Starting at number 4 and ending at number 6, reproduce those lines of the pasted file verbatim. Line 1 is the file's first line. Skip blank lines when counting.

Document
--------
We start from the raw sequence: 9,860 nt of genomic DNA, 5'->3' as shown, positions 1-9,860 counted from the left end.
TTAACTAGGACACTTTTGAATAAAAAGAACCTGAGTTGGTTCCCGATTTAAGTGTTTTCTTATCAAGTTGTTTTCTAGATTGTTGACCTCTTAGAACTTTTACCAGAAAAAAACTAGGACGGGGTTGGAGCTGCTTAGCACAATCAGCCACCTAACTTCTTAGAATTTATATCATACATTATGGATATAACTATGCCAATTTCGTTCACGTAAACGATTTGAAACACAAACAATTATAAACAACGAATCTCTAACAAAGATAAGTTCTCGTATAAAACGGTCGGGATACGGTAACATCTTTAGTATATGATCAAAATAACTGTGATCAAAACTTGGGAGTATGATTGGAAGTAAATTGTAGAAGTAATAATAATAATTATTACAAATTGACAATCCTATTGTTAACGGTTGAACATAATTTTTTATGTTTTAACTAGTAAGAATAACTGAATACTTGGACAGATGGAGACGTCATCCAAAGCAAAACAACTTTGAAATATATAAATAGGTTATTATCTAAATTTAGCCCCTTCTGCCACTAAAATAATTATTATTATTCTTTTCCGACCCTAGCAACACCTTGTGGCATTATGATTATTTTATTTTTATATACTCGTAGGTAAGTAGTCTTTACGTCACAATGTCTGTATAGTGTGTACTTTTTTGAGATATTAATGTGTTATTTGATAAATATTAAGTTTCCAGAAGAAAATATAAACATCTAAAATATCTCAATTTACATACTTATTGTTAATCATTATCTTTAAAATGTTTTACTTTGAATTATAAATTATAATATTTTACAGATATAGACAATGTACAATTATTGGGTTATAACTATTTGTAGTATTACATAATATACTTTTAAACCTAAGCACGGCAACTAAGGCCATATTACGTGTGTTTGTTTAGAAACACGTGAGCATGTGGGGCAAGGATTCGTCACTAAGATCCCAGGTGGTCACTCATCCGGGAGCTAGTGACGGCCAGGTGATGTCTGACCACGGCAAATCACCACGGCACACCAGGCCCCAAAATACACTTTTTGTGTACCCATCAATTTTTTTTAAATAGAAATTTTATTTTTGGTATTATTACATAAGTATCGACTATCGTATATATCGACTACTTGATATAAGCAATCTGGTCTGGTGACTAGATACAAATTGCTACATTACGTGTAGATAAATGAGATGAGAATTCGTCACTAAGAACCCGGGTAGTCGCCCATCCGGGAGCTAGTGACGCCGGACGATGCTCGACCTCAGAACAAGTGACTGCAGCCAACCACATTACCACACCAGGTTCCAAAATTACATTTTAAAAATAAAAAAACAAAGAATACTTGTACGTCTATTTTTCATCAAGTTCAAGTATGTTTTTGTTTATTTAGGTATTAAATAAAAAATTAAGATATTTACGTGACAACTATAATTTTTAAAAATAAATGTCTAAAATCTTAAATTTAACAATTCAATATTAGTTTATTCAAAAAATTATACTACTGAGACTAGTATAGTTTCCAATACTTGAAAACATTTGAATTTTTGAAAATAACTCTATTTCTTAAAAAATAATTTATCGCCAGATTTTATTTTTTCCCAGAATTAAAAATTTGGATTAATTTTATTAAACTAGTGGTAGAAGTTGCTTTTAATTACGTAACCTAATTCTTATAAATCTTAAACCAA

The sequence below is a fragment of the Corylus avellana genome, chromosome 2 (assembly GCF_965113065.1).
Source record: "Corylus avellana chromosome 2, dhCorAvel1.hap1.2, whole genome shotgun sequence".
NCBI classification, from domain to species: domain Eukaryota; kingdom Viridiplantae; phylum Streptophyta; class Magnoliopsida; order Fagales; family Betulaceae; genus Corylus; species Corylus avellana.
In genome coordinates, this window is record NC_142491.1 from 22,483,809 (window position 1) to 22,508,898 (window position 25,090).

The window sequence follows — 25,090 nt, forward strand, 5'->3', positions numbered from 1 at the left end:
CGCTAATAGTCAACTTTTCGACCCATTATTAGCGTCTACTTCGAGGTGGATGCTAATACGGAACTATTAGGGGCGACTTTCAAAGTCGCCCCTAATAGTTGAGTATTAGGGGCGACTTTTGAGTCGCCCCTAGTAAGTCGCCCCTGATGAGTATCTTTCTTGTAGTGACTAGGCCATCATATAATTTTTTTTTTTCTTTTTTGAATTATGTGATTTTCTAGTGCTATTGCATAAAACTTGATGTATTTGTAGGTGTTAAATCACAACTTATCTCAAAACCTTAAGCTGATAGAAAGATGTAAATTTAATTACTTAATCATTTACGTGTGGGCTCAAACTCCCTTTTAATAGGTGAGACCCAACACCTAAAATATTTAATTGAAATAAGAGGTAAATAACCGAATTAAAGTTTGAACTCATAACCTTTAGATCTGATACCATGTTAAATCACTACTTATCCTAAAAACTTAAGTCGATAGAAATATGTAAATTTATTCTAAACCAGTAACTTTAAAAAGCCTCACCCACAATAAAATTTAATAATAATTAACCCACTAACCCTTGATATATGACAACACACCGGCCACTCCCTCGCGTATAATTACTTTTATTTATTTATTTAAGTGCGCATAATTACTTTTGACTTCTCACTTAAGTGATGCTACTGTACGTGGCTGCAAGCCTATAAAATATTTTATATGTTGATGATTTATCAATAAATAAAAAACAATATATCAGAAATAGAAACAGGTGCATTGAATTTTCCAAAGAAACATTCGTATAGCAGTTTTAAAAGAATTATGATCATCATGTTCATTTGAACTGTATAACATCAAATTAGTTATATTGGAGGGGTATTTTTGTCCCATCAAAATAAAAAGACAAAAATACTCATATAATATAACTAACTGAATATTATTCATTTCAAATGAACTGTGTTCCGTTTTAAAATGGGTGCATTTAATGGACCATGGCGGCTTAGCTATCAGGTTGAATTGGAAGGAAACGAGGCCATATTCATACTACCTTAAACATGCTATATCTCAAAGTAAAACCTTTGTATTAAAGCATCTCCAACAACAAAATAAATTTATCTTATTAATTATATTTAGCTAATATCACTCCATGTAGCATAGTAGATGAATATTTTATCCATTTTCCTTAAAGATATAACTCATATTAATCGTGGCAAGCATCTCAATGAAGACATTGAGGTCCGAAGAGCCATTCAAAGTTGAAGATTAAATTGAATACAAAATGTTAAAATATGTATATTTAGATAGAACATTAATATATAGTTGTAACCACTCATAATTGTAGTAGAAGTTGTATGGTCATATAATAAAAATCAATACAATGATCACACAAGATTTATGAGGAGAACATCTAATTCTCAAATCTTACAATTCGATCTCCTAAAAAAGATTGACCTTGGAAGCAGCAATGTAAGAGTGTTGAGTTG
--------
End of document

Source record: "Corylus avellana chromosome 2, dhCorAvel1.hap1.2, whole genome shotgun sequence".
NCBI classification, from domain to species: domain Eukaryota; kingdom Viridiplantae; phylum Streptophyta; class Magnoliopsida; order Fagales; family Betulaceae; genus Corylus; species Corylus avellana.
In genome coordinates, this window is record NC_142491.1 from 22,483,809 (window position 1) to 22,508,898 (window position 25,090).